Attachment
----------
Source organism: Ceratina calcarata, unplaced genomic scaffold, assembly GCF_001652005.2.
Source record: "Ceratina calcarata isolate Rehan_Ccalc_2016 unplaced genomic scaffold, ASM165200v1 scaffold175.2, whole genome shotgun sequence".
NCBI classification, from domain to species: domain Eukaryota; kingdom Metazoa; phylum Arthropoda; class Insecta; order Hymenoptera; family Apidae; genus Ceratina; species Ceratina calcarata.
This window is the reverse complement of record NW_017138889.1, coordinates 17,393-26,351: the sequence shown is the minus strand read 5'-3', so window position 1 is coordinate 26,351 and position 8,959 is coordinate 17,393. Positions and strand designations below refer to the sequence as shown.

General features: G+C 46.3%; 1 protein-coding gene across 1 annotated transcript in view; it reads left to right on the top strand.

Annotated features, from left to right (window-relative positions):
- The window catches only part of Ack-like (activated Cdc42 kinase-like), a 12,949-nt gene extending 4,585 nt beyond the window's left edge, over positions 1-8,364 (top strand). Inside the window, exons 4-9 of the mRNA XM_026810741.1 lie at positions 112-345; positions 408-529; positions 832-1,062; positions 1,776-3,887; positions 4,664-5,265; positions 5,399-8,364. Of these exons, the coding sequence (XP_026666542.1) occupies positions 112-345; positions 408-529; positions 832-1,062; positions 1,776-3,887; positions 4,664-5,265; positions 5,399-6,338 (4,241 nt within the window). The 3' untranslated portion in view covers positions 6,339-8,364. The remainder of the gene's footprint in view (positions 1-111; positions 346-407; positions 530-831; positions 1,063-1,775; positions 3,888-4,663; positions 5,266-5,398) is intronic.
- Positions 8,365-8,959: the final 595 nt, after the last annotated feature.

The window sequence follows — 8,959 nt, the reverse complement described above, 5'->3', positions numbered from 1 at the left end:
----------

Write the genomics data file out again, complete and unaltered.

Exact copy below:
Source organism: Ceratina calcarata, unplaced genomic scaffold, assembly GCF_001652005.2.
Source record: "Ceratina calcarata isolate Rehan_Ccalc_2016 unplaced genomic scaffold, ASM165200v1 scaffold175.2, whole genome shotgun sequence".
NCBI classification, from domain to species: domain Eukaryota; kingdom Metazoa; phylum Arthropoda; class Insecta; order Hymenoptera; family Apidae; genus Ceratina; species Ceratina calcarata.
This window is the reverse complement of record NW_017138889.1, coordinates 17,393-26,351: the sequence shown is the minus strand read 5'-3', so window position 1 is coordinate 26,351 and position 8,959 is coordinate 17,393. Positions and strand designations below refer to the sequence as shown.

General features: G+C 46.3%; 1 protein-coding gene across 1 annotated transcript in view; it reads left to right on the top strand.

Annotated features, from left to right (window-relative positions):
- The window catches only part of Ack-like (activated Cdc42 kinase-like), a 12,949-nt gene extending 4,585 nt beyond the window's left edge, over positions 1-8,364 (top strand). Inside the window, exons 4-9 of the mRNA XM_026810741.1 lie at positions 112-345; positions 408-529; positions 832-1,062; positions 1,776-3,887; positions 4,664-5,265; positions 5,399-8,364. Of these exons, the coding sequence (XP_026666542.1) occupies positions 112-345; positions 408-529; positions 832-1,062; positions 1,776-3,887; positions 4,664-5,265; positions 5,399-6,338 (4,241 nt within the window). The 3' untranslated portion in view covers positions 6,339-8,364. The remainder of the gene's footprint in view (positions 1-111; positions 346-407; positions 530-831; positions 1,063-1,775; positions 3,888-4,663; positions 5,266-5,398) is intronic.
- Positions 8,365-8,959: the final 595 nt, after the last annotated feature.

The window sequence follows — 8,959 nt, the reverse complement described above, 5'->3', positions numbered from 1 at the left end: